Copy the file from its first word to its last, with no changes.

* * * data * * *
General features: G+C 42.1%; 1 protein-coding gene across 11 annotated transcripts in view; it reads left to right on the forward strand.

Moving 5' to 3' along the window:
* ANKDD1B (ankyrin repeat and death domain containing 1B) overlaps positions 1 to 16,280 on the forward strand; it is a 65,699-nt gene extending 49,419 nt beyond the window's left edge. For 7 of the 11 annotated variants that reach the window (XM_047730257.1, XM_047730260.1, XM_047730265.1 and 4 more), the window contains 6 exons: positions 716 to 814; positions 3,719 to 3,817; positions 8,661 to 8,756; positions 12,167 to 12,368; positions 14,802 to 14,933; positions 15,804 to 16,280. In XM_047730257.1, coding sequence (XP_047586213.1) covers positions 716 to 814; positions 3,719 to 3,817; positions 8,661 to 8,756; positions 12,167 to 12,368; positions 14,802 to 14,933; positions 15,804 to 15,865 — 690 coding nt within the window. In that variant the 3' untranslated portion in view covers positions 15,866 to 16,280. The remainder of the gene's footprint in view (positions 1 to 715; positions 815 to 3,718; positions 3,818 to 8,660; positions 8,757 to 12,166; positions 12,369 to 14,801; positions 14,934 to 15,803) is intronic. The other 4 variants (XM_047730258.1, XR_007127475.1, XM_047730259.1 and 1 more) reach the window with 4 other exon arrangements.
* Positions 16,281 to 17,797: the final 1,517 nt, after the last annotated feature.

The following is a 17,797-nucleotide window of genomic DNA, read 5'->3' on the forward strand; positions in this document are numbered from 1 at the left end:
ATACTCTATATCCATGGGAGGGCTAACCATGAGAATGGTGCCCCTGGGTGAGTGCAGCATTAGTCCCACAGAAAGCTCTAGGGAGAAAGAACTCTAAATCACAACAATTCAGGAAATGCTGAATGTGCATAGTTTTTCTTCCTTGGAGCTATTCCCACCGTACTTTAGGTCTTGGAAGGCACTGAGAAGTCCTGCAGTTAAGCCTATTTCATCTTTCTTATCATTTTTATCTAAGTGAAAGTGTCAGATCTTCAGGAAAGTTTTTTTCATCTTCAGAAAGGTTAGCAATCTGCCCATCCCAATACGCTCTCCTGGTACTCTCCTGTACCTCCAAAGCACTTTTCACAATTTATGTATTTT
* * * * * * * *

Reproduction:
General features: G+C 42.1%; 1 protein-coding gene across 11 annotated transcripts in view; it reads left to right on the forward strand.

Moving 5' to 3' along the window:
* ANKDD1B (ankyrin repeat and death domain containing 1B) overlaps positions 1 to 16,280 on the forward strand; it is a 65,699-nt gene extending 49,419 nt beyond the window's left edge. For 7 of the 11 annotated variants that reach the window (XM_047730257.1, XM_047730260.1, XM_047730265.1 and 4 more), the window contains 6 exons: positions 716 to 814; positions 3,719 to 3,817; positions 8,661 to 8,756; positions 12,167 to 12,368; positions 14,802 to 14,933; positions 15,804 to 16,280. In XM_047730257.1, coding sequence (XP_047586213.1) covers positions 716 to 814; positions 3,719 to 3,817; positions 8,661 to 8,756; positions 12,167 to 12,368; positions 14,802 to 14,933; positions 15,804 to 15,865 — 690 coding nt within the window. In that variant the 3' untranslated portion in view covers positions 15,866 to 16,280. The remainder of the gene's footprint in view (positions 1 to 715; positions 815 to 3,718; positions 3,818 to 8,660; positions 8,757 to 12,166; positions 12,369 to 14,801; positions 14,934 to 15,803) is intronic. The other 4 variants (XM_047730258.1, XR_007127475.1, XM_047730259.1 and 1 more) reach the window with 4 other exon arrangements.
* Positions 16,281 to 17,797: the final 1,517 nt, after the last annotated feature.

The following is a 17,797-nucleotide window of genomic DNA, read 5'->3' on the forward strand; positions in this document are numbered from 1 at the left end:
ATACTCTATATCCATGGGAGGGCTAACCATGAGAATGGTGCCCCTGGGTGAGTGCAGCATTAGTCCCACAGAAAGCTCTAGGGAGAAAGAACTCTAAATCACAACAATTCAGGAAATGCTGAATGTGCATAGTTTTTCTTCCTTGGAGCTATTCCCACCGTACTTTAGGTCTTGGAAGGCACTGAGAAGTCCTGCAGTTAAGCCTATTTCATCTTTCTTATCATTTTTATCTAAGTGAAAGTGTCAGATCTTCAGGAAAGTTTTTTTCATCTTCAGAAAGGTTAGCAATCTGCCCATCCCAATACGCTCTCCTGGTACTCTCCTGTACCTCCAAAGCACTTTTCACAATTTATGTATTTT